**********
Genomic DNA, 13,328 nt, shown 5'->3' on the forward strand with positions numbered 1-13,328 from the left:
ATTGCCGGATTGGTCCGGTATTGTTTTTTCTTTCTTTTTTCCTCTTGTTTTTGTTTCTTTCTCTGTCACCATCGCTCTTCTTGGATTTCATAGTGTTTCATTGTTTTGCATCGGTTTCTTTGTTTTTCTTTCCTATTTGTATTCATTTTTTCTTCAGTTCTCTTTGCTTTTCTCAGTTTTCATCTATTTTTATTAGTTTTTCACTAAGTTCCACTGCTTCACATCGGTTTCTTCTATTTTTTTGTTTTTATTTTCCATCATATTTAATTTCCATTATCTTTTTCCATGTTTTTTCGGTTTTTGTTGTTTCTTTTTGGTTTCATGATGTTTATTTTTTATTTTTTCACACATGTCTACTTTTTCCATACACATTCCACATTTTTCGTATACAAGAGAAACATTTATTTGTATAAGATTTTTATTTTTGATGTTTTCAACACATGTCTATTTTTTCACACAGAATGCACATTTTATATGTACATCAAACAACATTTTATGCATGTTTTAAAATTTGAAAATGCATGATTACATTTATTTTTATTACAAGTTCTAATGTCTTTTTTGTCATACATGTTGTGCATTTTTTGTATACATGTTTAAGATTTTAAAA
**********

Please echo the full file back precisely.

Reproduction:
Genomic DNA, 13,328 nt, shown 5'->3' on the forward strand with positions numbered 1-13,328 from the left:
ATTGCCGGATTGGTCCGGTATTGTTTTTTCTTTCTTTTTTCCTCTTGTTTTTGTTTCTTTCTCTGTCACCATCGCTCTTCTTGGATTTCATAGTGTTTCATTGTTTTGCATCGGTTTCTTTGTTTTTCTTTCCTATTTGTATTCATTTTTTCTTCAGTTCTCTTTGCTTTTCTCAGTTTTCATCTATTTTTATTAGTTTTTCACTAAGTTCCACTGCTTCACATCGGTTTCTTCTATTTTTTTGTTTTTATTTTCCATCATATTTAATTTCCATTATCTTTTTCCATGTTTTTTCGGTTTTTGTTGTTTCTTTTTGGTTTCATGATGTTTATTTTTTATTTTTTCACACATGTCTACTTTTTCCATACACATTCCACATTTTTCGTATACAAGAGAAACATTTATTTGTATAAGATTTTTATTTTTGATGTTTTCAACACATGTCTATTTTTTCACACAGAATGCACATTTTATATGTACATCAAACAACATTTTATGCATGTTTTAAAATTTGAAAATGCATGATTACATTTATTTTTATTACAAGTTCTAATGTCTTTTTTGTCATACATGTTGTGCATTTTTTGTATACATGTTTAAGATTTTAAAA